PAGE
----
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The US may lift a 1992 ban on the use of silicone breast implants, allowing women to enjoy the "gummi bear" consistency sadly lacking in their saline replacements.

According to Wired, Canadian regulators last October cleared "for sale and implantation" cohesive silicone gel breast implants manufactured by Inamed and Mentor.

The US's Food and Drug Administration (FDA) is now pondering the matter. Press officer Heidi Valetkevitch said: "FDA is currently reviewing applications submitted by Inamed and Mentor for cohesive silicone gel breast implants. Canada's decision to approve standard silicone gel breast implants manufactured by Inamed and Mentor is consistent with FDA's determination in 2005 that these devices are 'approvable,' pending resolution of certain issues."

Quite what those pending issues are is not noted. The ban on silicone implants came as a result of health concerns, and according to this cautionary report on the BBC, the effects of a leak can be "dire". Christine Williamson, for example, "lost breast tissue, chest muscle and lymph nodes when her implant ruptured and had to be removed".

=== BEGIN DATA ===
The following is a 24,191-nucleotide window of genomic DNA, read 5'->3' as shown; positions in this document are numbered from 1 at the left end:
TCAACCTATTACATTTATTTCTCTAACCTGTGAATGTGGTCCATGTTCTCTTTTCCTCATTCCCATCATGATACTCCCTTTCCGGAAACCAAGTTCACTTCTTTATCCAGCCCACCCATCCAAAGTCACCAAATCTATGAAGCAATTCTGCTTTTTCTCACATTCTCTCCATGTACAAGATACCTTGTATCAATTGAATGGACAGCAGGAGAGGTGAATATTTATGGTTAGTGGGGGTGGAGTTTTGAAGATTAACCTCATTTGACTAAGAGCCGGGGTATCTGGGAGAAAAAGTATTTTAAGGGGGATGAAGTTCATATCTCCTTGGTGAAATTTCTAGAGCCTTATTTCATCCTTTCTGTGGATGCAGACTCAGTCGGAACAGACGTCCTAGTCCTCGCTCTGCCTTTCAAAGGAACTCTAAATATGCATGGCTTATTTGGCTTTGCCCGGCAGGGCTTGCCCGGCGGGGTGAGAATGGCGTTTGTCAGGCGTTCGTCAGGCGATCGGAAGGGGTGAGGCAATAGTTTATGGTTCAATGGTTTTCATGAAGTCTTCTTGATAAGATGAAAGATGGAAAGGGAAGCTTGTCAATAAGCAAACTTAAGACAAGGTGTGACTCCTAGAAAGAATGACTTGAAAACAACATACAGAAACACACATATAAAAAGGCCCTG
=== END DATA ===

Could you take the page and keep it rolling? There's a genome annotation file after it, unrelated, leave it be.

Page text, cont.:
Saline implants, however, proved to be unpopular with users because of their "water bag" feel. Wired's reporter explains: "At the Plastic Surgery conference in September in San Francisco, implant makers displayed their wares in the conference's exhibition hall. To this reporter, the saline implant felt like a water balloon. The silicone implants displayed in the exhibit hall felt like a gel - a bit denser than hair gel."

To demonstrate the new, improved silicone implants' safety, one was duly sliced open. "The gel did not run out. It was sticky to touch but stayed in place," the reporter confirmed.

Which, as we all know, is not a proper test. We suggest fitting a willing volunteer with silicone Bulgarian airbags, putting her in a car and then crashing it at high speed into another vehicle. If the bags don't burst, we'll give them the thumbs-up. ®

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